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Day 2 Wine Vision News Blog: Social media is key for producers going direct to consumers

Published:  19 November, 2014

Wine producers need to use social media more effectively to drive sales of their own wines be it going direct to consumers or through traditional retail channels, according to innovative wineries speaking at today's Wine Vision.

Stephen Cronk of Mirabeau Wines said he has managed to convince Waitrose to give his wines nationwide distribution after starting out "on the bottom shelf of 60 stores" as he has used his fan base on social media to help shift the wines.

Cronk came to notoriety earlier in the year when his YouTube video showing how to open a bottle of wine by banging it in a shoe against a wall went viral chalking up near on 8 million views. He is now able to use that YouTube subscriber database to help promote and drive consumers to Waitrose and other channels to buy his wines.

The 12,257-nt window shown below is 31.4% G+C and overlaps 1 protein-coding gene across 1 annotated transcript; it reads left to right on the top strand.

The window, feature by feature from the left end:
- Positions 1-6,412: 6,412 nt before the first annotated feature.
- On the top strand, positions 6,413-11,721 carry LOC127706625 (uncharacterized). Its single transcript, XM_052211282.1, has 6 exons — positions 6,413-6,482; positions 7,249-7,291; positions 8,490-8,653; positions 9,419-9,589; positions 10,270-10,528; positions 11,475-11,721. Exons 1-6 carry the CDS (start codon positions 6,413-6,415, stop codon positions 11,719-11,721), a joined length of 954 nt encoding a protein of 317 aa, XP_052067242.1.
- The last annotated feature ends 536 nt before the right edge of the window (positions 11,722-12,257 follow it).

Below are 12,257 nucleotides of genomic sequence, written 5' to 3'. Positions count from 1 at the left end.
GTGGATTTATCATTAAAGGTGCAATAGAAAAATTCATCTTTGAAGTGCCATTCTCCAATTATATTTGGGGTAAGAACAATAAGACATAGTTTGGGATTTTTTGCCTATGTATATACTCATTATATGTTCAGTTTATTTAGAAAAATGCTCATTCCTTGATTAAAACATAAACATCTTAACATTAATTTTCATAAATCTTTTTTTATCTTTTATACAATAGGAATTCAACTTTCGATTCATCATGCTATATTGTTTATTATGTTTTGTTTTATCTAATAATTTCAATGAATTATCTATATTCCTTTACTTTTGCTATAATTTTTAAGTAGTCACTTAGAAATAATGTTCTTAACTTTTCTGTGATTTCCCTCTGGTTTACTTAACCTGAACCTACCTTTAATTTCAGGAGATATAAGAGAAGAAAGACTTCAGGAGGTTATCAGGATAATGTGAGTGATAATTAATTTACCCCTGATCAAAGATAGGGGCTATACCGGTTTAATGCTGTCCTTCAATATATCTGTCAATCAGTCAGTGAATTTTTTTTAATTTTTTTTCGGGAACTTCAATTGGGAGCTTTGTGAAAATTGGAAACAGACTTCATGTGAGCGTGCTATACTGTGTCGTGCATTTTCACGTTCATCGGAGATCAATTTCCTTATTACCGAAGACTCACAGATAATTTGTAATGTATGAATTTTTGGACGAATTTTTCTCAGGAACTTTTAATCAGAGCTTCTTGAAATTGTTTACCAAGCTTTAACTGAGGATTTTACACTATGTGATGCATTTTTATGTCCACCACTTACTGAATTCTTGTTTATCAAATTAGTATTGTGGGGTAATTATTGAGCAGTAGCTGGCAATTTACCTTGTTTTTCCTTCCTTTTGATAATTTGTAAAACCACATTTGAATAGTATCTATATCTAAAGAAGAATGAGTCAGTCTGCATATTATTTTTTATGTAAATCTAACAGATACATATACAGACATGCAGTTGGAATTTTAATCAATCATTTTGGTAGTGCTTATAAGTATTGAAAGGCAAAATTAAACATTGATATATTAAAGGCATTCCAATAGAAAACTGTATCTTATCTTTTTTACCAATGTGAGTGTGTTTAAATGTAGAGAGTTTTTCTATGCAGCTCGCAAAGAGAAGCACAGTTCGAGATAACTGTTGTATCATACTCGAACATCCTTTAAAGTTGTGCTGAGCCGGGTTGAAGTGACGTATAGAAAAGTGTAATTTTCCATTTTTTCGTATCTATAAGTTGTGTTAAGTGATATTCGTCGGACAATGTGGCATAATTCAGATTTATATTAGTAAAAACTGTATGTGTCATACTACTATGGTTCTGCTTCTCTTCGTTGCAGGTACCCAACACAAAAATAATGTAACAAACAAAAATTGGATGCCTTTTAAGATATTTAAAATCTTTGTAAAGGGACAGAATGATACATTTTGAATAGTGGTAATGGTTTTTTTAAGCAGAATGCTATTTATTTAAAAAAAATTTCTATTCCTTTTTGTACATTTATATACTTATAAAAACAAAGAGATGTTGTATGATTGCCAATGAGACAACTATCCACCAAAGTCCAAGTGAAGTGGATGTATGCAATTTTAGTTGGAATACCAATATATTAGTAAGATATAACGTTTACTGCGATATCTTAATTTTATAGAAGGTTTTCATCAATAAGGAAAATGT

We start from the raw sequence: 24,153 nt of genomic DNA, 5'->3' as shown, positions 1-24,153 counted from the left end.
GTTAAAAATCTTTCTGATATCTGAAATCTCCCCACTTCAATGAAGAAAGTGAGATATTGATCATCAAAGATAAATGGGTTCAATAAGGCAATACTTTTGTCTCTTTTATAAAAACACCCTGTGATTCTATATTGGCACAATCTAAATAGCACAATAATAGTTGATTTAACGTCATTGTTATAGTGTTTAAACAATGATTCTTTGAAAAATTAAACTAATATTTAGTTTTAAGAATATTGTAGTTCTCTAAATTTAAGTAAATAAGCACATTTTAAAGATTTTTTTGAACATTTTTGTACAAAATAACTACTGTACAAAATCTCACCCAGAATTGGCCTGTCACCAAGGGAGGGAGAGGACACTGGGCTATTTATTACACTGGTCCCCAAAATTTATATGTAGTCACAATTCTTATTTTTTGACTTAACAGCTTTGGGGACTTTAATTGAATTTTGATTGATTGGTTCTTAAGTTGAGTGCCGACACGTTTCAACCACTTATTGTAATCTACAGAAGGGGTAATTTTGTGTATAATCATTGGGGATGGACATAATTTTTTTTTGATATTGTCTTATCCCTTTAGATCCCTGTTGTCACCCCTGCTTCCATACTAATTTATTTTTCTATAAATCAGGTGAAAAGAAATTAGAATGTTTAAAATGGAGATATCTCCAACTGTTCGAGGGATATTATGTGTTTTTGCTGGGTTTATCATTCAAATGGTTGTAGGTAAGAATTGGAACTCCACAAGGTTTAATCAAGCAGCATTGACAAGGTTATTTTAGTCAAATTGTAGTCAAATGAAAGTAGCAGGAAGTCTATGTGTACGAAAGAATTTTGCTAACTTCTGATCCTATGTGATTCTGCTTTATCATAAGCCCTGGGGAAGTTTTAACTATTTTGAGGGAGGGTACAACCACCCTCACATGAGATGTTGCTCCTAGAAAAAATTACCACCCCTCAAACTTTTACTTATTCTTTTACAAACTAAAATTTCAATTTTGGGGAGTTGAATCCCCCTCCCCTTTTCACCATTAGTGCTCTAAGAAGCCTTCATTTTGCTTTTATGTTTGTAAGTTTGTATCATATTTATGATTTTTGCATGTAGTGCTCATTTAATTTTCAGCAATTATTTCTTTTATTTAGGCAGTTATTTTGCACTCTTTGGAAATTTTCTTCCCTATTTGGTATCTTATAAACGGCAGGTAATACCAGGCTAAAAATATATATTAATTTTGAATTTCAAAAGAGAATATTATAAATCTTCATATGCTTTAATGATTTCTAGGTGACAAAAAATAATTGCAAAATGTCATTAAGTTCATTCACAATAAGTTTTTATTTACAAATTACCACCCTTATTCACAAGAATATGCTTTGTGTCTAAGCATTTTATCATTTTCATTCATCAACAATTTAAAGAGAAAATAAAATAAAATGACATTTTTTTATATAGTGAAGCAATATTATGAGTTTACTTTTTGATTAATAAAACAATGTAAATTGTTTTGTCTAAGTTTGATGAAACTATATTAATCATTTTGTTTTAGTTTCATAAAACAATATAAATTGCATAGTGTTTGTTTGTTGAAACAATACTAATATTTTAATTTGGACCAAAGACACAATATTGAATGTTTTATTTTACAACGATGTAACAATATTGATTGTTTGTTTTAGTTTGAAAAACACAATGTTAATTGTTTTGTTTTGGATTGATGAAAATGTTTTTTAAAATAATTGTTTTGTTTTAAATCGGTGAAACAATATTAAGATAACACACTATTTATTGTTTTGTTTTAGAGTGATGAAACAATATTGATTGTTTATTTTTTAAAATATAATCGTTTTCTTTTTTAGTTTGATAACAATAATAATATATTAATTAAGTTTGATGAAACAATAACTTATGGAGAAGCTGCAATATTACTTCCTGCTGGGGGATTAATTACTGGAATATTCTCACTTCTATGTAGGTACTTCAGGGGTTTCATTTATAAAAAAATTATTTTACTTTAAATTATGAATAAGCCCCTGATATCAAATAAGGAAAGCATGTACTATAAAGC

Opening bottle of wine with a shoe

All of which, he said, he has been able to do on a tiny marketing budget.

He was speaking at a panel on the second day of the Wine Vision event being held at London's Hurlingham Club.

Reka Haros of the small Sfriso Winery in Italy told the conference that she changed her business strategy in 2011 to go direct to consumers driven by building a loyal audience through social media. Instead of worrying about how to see her wine through the traditional wine channels, she has built friends and loyalty through social media.

Now, she explained, she will have friends of friends coming to our site to buy wine without even tasting it first due to the power of social media. "You are not selling wine, you are selling an experience," she said. "It is the experience that makes wine work."

By going direct she can "demystify" wine. She says simply "chit chatting" to her customers online is how she directs her marketing strategy.

Cronk admitted he did not know which of the social media platforms he uses is the most effective but it was important to keep on top of them all as they are constantly changing.

Dr Damien Wilson of the Burgundy School of Business said producers that simply relied on their name, reputation and history were becoming obsolete in this new way of direct marketing. You have to be more personal and help consumers "petrified" about wine feel comfortable enough to buy it.